I have been to the trade fair again this afternoon with a friend of mine. She had been so impressed yesterday when I told her about it that she asked whether I would go again today, with her .
We were just about ready to leave, having spent nearly three hours looking at gorgeous things and wishing that we were richer than we are but, before we went, I wanted to show my friend the wonderful chairs that are to be seen in the photos on the last posting. We were admiring them and at the same I was listening to the people running the stand, talking about how they were made. I suddenly realised than my friend was looking puzzled as she didn’t understand a word that they were saying!
Yes, they were speaking Hungarian, and I hadn't realised. The company was from Komoly near Pécs, a business outlet for the products made at a workshop in Germany. We were interested in the prices of the chairs so I asked for a price list in German. Of course after a few words in German I lapsed, as I do, quite easily into Hungarian much to the man’s amazement. Of course he then asked me what I did, wondering how I spoke Hungarian.
I told him that I had studied at the Petö Institute, and what an amazing reaction that brought! He shook me by my hand and congratulated me for being a conductor, he told me his daughter is a conductor too. I was able to share with this man information on conductive practice in Pécs, his daughter is looking for work and I just happen to know that there are conductors working in Pécs.
This was the very first time since I have lived in Germany that a stranger has asked me what I do and then known what a conductor is. I know this is cheating a bit, as this man was Hungarian and we were at a trade fair for disabled workshops, but even in that situation there would have only been at most a handful of people who knew about Conductive Education. We were both really pleased to have met each other.
I had started to write a different posting but the story above seems to me to be is a very good introduction to thwhat I had been intending to say.
I have been back in England. Whilst there with my Dad I discovered many treasures that my Mum had put in my room in the last weeks of her life, for me to find. Amongst them are my first books from infant school, my white summer gloves and school hat from grammar school. There is my very first grammar-school tunic (which still fits forty years on, not a lot of women of my age can honestly say that!) and parts of my girl-guide and brownie uniforms, complete with notebook, pencil, folded hankie, sixpence for the telephone, a compass and a piece of string, all still in the pockets.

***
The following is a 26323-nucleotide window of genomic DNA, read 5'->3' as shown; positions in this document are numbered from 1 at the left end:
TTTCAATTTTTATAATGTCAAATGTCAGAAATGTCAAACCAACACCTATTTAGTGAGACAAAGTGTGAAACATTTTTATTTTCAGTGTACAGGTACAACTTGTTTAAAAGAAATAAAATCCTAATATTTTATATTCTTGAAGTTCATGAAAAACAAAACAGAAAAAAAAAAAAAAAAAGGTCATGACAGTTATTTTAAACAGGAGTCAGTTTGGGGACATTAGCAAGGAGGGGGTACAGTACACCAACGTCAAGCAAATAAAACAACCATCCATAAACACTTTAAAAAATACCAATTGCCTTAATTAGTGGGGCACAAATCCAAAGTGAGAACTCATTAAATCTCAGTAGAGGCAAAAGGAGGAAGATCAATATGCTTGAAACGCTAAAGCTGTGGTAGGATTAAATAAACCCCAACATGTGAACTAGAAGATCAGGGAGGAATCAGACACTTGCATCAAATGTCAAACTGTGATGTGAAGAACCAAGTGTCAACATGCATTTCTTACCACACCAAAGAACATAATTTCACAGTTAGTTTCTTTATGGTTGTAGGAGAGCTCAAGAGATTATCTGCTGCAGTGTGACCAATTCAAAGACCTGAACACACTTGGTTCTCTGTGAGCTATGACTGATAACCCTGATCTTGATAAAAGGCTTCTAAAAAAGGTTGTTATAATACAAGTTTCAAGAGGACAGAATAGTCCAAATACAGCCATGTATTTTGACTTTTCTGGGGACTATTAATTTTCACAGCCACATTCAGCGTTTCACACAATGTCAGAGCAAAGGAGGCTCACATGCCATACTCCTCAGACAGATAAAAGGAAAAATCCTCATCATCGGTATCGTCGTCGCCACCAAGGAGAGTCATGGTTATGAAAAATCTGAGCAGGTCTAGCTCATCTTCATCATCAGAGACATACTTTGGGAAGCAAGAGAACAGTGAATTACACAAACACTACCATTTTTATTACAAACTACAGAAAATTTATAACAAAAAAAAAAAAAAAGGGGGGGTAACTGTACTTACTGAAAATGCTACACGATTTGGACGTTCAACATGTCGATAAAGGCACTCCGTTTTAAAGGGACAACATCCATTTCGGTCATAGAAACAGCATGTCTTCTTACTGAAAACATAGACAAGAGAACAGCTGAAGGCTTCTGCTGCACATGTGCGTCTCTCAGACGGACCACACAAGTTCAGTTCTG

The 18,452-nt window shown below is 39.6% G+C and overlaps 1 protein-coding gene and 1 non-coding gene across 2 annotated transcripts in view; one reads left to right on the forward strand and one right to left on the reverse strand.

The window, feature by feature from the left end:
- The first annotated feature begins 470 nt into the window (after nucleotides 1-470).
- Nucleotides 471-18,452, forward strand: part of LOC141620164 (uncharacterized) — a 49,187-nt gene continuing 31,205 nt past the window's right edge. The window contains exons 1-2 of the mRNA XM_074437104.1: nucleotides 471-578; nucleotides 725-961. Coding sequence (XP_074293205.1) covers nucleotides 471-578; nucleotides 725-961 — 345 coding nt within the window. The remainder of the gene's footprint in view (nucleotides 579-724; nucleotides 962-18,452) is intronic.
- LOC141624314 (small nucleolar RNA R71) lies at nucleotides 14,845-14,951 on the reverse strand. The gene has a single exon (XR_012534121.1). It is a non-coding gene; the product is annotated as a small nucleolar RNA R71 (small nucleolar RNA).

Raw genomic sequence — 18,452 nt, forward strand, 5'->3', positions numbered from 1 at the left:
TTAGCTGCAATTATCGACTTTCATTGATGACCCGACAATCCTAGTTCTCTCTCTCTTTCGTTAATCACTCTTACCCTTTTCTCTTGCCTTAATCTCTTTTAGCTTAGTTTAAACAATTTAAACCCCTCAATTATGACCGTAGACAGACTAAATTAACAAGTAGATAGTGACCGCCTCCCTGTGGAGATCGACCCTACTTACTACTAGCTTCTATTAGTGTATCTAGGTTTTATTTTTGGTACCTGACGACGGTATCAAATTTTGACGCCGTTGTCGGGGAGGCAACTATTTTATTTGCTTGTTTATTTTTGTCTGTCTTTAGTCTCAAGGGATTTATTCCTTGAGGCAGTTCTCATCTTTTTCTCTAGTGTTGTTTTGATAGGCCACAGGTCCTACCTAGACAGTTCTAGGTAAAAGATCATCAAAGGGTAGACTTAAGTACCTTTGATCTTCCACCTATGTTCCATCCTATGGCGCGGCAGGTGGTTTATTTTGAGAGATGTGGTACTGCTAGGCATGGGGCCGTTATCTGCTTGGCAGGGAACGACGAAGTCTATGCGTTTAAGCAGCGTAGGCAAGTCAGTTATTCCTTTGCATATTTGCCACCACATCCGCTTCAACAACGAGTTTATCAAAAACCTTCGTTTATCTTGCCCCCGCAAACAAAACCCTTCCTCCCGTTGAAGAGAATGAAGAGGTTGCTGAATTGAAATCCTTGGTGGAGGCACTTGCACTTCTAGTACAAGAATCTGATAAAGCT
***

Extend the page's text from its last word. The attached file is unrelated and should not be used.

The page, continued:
….Sunday 22 November 1987. Bus to Changi airport, last views of Singapore – pot plants down centre of motorway! Parks pools and trees – and high rise flats. Perhaps trying to reduce high suicide rate by making everywhere pretty.
Very early at airport we seem to have been travelling for hours. The flight was delayed till 2.30 so watched West Ham v. Everton, news about conductive ed. in Brum and the awful King’s Cross fire…….
That’s just a snippet from the very first pages. There I was in Singapore waiting for a delayed plane and passing time by watching TV, with news about Conductive Education from the then new institute in Birmingham, and do you know, I was not surprised. At that time almost every newspaper you picked up, whether national or local had an article about Conductive Education. in it, either about a family off to Hungary with a child, a report from Birmingham or something political. Conductive Education was always in the news and almost everywhere that I went on my travels people had heard of it.
Centres popped up all over the world, they are still popping up, but the publicity got less and less. Somehow it wasn’t news anymore.
When I read these notes from my 1987 diary I remembered sitting there listening, all ears. I knew about Conductive Education even then, I had applied to study in Budapest with Birmingham’s first intake of students, I hadn’t had the required qualifications at the time so I had gone travelling instead. Many people knew about Conductive Education in those days, I didn’t have to explain what I did to people when I began my training in 1989, I was congratulated and was shaken by the hand as I was by that Hungarian father today.
What has changed? Could we do anything now to make CE world news in Singapore airport again , over twenty years on?